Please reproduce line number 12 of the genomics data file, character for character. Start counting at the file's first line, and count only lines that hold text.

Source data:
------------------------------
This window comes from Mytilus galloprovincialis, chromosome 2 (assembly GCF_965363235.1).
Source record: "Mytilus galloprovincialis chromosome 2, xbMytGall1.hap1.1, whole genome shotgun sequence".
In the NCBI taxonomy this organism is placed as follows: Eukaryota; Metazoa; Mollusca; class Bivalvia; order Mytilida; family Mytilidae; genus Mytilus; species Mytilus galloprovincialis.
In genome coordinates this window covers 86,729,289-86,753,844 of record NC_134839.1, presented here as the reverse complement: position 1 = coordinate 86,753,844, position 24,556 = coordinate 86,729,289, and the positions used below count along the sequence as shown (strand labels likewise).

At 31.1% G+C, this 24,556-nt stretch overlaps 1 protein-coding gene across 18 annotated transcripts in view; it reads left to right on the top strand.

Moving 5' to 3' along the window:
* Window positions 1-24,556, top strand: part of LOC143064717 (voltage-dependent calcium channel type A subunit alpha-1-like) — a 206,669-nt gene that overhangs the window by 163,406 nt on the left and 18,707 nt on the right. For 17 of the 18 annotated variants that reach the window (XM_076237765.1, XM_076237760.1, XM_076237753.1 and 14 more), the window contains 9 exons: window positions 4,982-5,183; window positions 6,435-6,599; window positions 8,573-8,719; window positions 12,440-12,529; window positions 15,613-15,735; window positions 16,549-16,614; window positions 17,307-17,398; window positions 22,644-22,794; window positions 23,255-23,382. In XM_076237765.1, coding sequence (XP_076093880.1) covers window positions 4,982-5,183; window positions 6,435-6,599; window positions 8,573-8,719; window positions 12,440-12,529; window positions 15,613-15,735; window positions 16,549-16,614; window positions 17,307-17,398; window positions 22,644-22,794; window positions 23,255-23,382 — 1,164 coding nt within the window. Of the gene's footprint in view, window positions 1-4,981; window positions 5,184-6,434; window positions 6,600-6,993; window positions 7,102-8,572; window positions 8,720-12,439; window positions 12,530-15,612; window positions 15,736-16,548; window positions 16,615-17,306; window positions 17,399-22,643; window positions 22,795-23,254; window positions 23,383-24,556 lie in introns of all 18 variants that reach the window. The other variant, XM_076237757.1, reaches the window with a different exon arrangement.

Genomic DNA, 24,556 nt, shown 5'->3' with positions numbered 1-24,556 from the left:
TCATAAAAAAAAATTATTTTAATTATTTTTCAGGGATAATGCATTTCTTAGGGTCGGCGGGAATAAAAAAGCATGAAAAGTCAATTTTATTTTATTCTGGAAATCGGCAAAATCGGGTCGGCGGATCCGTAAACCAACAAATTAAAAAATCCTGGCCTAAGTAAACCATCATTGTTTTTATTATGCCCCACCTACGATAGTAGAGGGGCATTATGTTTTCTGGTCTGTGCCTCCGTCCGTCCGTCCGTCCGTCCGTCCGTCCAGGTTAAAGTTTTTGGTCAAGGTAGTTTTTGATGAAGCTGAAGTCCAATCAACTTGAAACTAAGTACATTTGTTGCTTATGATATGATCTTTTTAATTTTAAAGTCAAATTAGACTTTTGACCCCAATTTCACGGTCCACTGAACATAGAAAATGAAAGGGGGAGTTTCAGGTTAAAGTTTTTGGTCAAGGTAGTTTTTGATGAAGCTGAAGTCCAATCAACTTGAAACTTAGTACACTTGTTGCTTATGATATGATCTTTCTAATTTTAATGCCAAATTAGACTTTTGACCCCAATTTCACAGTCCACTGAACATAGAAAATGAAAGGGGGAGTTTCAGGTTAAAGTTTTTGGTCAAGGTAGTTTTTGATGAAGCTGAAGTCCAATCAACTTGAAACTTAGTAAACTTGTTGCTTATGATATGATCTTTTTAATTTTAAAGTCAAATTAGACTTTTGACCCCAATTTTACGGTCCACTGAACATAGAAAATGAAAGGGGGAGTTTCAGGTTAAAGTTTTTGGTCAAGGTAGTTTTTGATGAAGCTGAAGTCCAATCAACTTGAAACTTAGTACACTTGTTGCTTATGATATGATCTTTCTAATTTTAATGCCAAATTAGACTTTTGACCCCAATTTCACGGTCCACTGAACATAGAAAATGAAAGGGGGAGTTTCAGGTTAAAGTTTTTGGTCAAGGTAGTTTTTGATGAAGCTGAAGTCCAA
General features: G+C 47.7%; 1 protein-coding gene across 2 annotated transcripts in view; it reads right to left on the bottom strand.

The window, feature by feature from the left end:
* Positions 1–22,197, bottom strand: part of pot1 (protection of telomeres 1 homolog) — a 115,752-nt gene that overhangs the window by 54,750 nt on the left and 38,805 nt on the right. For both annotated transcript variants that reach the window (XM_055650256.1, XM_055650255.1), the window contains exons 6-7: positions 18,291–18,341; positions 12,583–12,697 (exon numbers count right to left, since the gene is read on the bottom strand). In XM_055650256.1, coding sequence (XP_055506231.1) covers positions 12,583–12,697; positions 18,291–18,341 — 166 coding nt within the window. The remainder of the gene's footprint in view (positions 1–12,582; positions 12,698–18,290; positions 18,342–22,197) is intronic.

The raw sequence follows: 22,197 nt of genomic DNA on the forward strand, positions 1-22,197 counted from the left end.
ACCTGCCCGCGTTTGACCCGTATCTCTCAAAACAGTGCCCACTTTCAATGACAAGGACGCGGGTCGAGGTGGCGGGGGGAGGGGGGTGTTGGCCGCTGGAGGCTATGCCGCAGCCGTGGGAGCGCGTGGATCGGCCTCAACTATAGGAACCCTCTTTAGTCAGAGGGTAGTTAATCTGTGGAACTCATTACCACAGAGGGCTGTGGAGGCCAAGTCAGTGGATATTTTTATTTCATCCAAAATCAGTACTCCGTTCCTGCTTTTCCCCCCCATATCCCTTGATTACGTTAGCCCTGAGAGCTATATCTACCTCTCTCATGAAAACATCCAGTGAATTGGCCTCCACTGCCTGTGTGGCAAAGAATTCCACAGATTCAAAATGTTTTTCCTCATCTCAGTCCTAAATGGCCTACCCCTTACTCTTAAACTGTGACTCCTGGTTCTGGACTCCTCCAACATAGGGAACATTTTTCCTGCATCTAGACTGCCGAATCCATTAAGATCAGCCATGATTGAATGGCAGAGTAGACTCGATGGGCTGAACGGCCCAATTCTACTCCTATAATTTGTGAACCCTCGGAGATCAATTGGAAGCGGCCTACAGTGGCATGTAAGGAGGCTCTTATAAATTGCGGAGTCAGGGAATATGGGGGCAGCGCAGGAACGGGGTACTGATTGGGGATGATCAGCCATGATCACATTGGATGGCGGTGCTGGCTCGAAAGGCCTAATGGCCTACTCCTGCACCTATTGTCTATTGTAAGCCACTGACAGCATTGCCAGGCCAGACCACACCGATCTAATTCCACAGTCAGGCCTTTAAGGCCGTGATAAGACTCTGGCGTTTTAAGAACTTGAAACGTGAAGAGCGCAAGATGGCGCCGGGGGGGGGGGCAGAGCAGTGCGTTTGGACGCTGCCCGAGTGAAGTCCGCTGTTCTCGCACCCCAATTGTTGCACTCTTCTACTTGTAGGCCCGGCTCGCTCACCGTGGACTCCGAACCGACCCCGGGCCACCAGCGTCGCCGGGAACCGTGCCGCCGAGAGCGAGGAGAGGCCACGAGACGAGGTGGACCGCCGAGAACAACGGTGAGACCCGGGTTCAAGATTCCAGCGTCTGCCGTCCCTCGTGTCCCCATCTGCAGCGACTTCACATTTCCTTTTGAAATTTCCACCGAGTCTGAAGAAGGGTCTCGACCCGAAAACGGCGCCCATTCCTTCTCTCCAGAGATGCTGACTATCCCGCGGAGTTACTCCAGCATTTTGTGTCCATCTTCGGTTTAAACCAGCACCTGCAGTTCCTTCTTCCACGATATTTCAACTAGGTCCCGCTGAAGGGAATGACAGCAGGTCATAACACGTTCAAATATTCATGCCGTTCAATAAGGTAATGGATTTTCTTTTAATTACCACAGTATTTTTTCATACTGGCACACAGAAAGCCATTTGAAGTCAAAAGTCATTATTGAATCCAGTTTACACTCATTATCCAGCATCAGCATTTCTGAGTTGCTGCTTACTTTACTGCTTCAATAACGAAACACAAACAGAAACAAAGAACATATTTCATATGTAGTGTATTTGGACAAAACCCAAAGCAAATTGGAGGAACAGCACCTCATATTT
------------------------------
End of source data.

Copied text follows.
* Positions 1–22,197, bottom strand: part of pot1 (protection of telomeres 1 homolog) — a 115,752-nt gene that overhangs the window by 54,750 nt on the left and 38,805 nt on the right. For both annotated transcript variants that reach the window (XM_055650256.1, XM_055650255.1), the window contains exons 6-7: positions 18,291–18,341; positions 12,583–12,697 (exon numbers count right to left, since the gene is read on the bottom strand). In XM_055650256.1, coding sequence (XP_055506231.1) covers positions 12,583–12,697; positions 18,291–18,341 — 166 coding nt within the window. The remainder of the gene's footprint in view (positions 1–12,582; positions 12,698–18,290; positions 18,342–22,197) is intronic.